The 12th Man Makes Its Debut
Consider me late to the party, but I’m still trying to wrap my head around what happened on Saturday. You had the upstart Seattle Seahawks, just now starting to come into their own as a legitimate contender in the NFC and beyond, measuring themselves up (apparently) against the Denver Broncos.
The once-in-a-decade quarterback talent against the diminutive underdog. He who set the record for rookie touchdown passes with 26, against the only quarterback to tie it since.
While the Broncos had little in the way of validation as a contender to gain, they had plenty to lose and the Seahawks were more than happy to take it. Youth was served, and in a big way.
Sure it was just a preseason game, but it had all the hallmarks of regular season outing at Century Link: the crowd was deafening, the defense physical and the bounces were all in Seattle’s favor. They stumbled out of the gate, much like they did for parts of last season, and the defense did just enough to keep them in the game.
Then the dam broke. The offense started to sustain some pressure, the defense was forcing turnovers and the rest, as they say, is history.
While the final score does much to suggest otherwise, the Seahawks were much less dominant in this game than they were in San Diego in week 1 of the preseason.
It’s going to be moderately more difficult to find the three Seahawks who made the largest mark on this game or management’s personnel decisions, but hey, this is my job or something, right?
TE Sean McGrath
I have a difficult time sharing some people’s (Hawkblogger, in particular) affection for Sean McGrath, but his performance on Saturday did wonders for their cause — whatever it may be.
Playing in nearly a third of the team’s offensive snaps, 19 according to ProFootballFocus, McGrath’s mark on the game wasn’t as large as one would hope it would be, but let’s not split hairs.
Darrell Bevell, who is still looking for a receiving option at tight end due to Miller’s lisfranc injury and McCoy being on the IR, tried his best to make Willson a featured part of this offense through the earlier parts of this game.
He looked largely out of place and was a complete non-factor, failing to reel in the one pass sent in his direction.
With his struggles came McGraths opportunities.
On the very first drive of the game, subbing in for Willson, McGrath helped the Seahawks move deep into Broncos territory with a 23-yard reception. He displayed great awareness and balance as he stumbled awkwardly through and between Broncos defenders to secure a new set of downs, and an easier finish to a long drive.
His next and final catch, this one in the second quarter, resulted in a Seahawks touchdown.
Small sample size, sure, but I’m cautiously optimistic that McGrath gave us a glimpse of what he can offer this offense.
It’s not all sunshine and rainbows in Seattle, and you can thank Jesse Williams for that.
Here we are watching the Seahawks be dominant in nearly every phase of the football game, and Williams decides to – I’d even go so far as to say he DARES to – be so bold as to play poorly. Hell, poorly is an understatement.
Of all the Seahawks’ later-round picks in their 2013 draft class, few drew as much hype as Williams. Concerns surrounding his knee and lower-body strength were the only things that kept him from being taken in the first round, according to some.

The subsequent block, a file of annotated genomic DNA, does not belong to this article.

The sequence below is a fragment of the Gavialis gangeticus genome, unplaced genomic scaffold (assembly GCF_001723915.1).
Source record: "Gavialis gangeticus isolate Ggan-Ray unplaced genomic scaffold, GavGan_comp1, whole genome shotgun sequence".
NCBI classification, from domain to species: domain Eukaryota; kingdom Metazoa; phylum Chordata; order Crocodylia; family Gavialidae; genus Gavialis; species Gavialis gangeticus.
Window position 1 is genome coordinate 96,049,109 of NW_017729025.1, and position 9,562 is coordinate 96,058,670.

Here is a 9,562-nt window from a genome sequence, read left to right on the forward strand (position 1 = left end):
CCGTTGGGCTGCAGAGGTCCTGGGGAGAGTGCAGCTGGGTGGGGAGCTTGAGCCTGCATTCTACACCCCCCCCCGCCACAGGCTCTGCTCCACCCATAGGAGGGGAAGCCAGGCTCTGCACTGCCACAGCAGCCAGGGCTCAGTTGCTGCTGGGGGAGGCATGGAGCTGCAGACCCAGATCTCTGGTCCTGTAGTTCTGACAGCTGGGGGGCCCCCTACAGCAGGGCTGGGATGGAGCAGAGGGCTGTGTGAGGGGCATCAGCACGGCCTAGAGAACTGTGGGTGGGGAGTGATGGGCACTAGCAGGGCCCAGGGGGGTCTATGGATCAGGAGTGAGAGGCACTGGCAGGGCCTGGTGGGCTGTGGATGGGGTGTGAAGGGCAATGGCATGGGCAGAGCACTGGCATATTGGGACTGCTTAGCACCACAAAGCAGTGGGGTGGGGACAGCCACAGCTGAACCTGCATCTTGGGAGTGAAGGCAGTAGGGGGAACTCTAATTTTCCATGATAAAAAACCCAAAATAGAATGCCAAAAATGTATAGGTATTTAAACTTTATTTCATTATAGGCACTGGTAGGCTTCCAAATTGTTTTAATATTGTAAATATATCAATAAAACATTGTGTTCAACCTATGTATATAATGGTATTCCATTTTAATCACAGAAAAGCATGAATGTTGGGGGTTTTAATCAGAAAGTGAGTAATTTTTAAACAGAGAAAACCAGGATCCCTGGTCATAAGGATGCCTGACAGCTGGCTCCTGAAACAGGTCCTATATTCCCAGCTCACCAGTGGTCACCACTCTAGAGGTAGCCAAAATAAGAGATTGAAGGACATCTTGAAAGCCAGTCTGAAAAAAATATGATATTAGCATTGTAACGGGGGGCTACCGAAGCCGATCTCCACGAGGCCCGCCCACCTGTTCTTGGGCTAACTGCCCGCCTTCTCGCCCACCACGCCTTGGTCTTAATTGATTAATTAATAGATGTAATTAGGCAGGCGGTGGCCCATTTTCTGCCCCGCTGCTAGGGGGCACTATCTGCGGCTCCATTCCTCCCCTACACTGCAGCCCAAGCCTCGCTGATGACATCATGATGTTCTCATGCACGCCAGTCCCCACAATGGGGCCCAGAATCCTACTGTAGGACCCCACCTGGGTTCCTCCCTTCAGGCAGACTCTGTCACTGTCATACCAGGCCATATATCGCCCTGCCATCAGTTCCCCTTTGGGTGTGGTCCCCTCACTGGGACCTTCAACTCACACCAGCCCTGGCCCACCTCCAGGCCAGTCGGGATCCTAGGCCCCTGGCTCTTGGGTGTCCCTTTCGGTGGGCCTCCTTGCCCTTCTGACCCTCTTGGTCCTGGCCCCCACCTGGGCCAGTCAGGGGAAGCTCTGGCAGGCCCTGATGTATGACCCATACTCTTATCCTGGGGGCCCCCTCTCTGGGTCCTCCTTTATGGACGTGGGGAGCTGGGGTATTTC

For that reason, many 12s, myself included, were all too stoked to see him get snagged in the fifth round.
So far, the results have been a little underwhelming. In San Diego, Williams was largely invincible, but I let it slide due to the fact that for much of the night he was drawing a lot of attention from the Chargers offensive line.
In Seattle, he was just plain awful.
Conventional statistics are enough to make one think Williams wasn’t even playing, as he drew blanks across the board. Luckily for me I’ve got ProFootballFocus’ grading system to help quantify how truly awful he was, as they graded his performance as the lowest on the entire Seahawks defense at -2.0 on the night.
1. Jermaine Kearse
Amazing what one offseason and eye surgery can do for a receiver. Take Jermaine Kearse for example. His contributions last year were almost exclusively on special teams, be it in the preseason or otherwise. To this point, Kearse is making it perfectly clear he can offer considerably more than that.
Offensively Kearse’s performance in Seattle was no better than the one he had in San Diego. As a matter of fact, you could make the case for it having been even worse, if you really wanted to be mean. Where Kearse made his largest impact was in special teams, as he solidified his spot in the open competition for the honor of returning kicks.
He only had one kick to return, and oh how he returned it.
Starting seven yards deep in his own end zone, Kearse defied conventional wisdom and ran the ball out with a full head of steam. It didn’t take much in the way of moves, but a few cuts later and Kearse was starting to see daylight on the left sideline.
With a thundering stiff-arm he put the kicker in his place and strolled jauntily into the end-zone. It really was that simple.
What made this 107-yard return look so easy was the straight away speed and decisiveness with which Kearse runs. I already felt that he’d earned an increased role in this offense, but after a return like that I almost feel guilty for counting him out as more than a tackler or blocker on special teams.
Luckily for the Seahawks, it’s Pete Carroll who got to decide both.